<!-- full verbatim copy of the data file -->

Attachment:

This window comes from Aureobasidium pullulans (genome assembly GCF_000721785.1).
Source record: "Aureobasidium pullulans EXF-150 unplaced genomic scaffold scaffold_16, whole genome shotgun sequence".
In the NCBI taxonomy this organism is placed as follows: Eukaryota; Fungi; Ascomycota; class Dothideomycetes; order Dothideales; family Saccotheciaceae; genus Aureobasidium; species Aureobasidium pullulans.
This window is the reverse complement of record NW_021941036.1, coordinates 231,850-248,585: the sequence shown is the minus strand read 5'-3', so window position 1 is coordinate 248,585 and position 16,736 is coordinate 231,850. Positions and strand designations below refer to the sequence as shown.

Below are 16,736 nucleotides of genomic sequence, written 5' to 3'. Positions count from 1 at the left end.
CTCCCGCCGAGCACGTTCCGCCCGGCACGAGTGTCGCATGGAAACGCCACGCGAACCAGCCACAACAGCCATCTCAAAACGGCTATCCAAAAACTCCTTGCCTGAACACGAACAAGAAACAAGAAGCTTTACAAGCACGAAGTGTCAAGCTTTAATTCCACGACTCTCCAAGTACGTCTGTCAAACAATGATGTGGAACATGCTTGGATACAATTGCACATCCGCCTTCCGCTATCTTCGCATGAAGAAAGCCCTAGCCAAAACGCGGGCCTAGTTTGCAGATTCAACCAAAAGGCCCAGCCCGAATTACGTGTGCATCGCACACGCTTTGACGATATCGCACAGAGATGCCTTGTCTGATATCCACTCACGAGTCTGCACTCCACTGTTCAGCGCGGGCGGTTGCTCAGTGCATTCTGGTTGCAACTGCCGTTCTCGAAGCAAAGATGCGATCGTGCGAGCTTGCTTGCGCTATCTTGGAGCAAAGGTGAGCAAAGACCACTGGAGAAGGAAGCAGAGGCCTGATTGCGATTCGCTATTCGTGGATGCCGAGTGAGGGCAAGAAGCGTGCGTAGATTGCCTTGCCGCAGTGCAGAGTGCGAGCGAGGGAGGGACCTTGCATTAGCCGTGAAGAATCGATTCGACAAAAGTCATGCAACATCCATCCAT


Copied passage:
This window comes from Aureobasidium pullulans (genome assembly GCF_000721785.1).
Source record: "Aureobasidium pullulans EXF-150 unplaced genomic scaffold scaffold_16, whole genome shotgun sequence".
In the NCBI taxonomy this organism is placed as follows: Eukaryota; Fungi; Ascomycota; class Dothideomycetes; order Dothideales; family Saccotheciaceae; genus Aureobasidium; species Aureobasidium pullulans.
This window is the reverse complement of record NW_021941036.1, coordinates 231,850-248,585: the sequence shown is the minus strand read 5'-3', so window position 1 is coordinate 248,585 and position 16,736 is coordinate 231,850. Positions and strand designations below refer to the sequence as shown.

Below are 16,736 nucleotides of genomic sequence, written 5' to 3'. Positions count from 1 at the left end.
CTCCCGCCGAGCACGTTCCGCCCGGCACGAGTGTCGCATGGAAACGCCACGCGAACCAGCCACAACAGCCATCTCAAAACGGCTATCCAAAAACTCCTTGCCTGAACACGAACAAGAAACAAGAAGCTTTACAAGCACGAAGTGTCAAGCTTTAATTCCACGACTCTCCAAGTACGTCTGTCAAACAATGATGTGGAACATGCTTGGATACAATTGCACATCCGCCTTCCGCTATCTTCGCATGAAGAAAGCCCTAGCCAAAACGCGGGCCTAGTTTGCAGATTCAACCAAAAGGCCCAGCCCGAATTACGTGTGCATCGCACACGCTTTGACGATATCGCACAGAGATGCCTTGTCTGATATCCACTCACGAGTCTGCACTCCACTGTTCAGCGCGGGCGGTTGCTCAGTGCATTCTGGTTGCAACTGCCGTTCTCGAAGCAAAGATGCGATCGTGCGAGCTTGCTTGCGCTATCTTGGAGCAAAGGTGAGCAAAGACCACTGGAGAAGGAAGCAGAGGCCTGATTGCGATTCGCTATTCGTGGATGCCGAGTGAGGGCAAGAAGCGTGCGTAGATTGCCTTGCCGCAGTGCAGAGTGCGAGCGAGGGAGGGACCTTGCATTAGCCGTGAAGAATCGATTCGACAAAAGTCATGCAACATCCATCCAT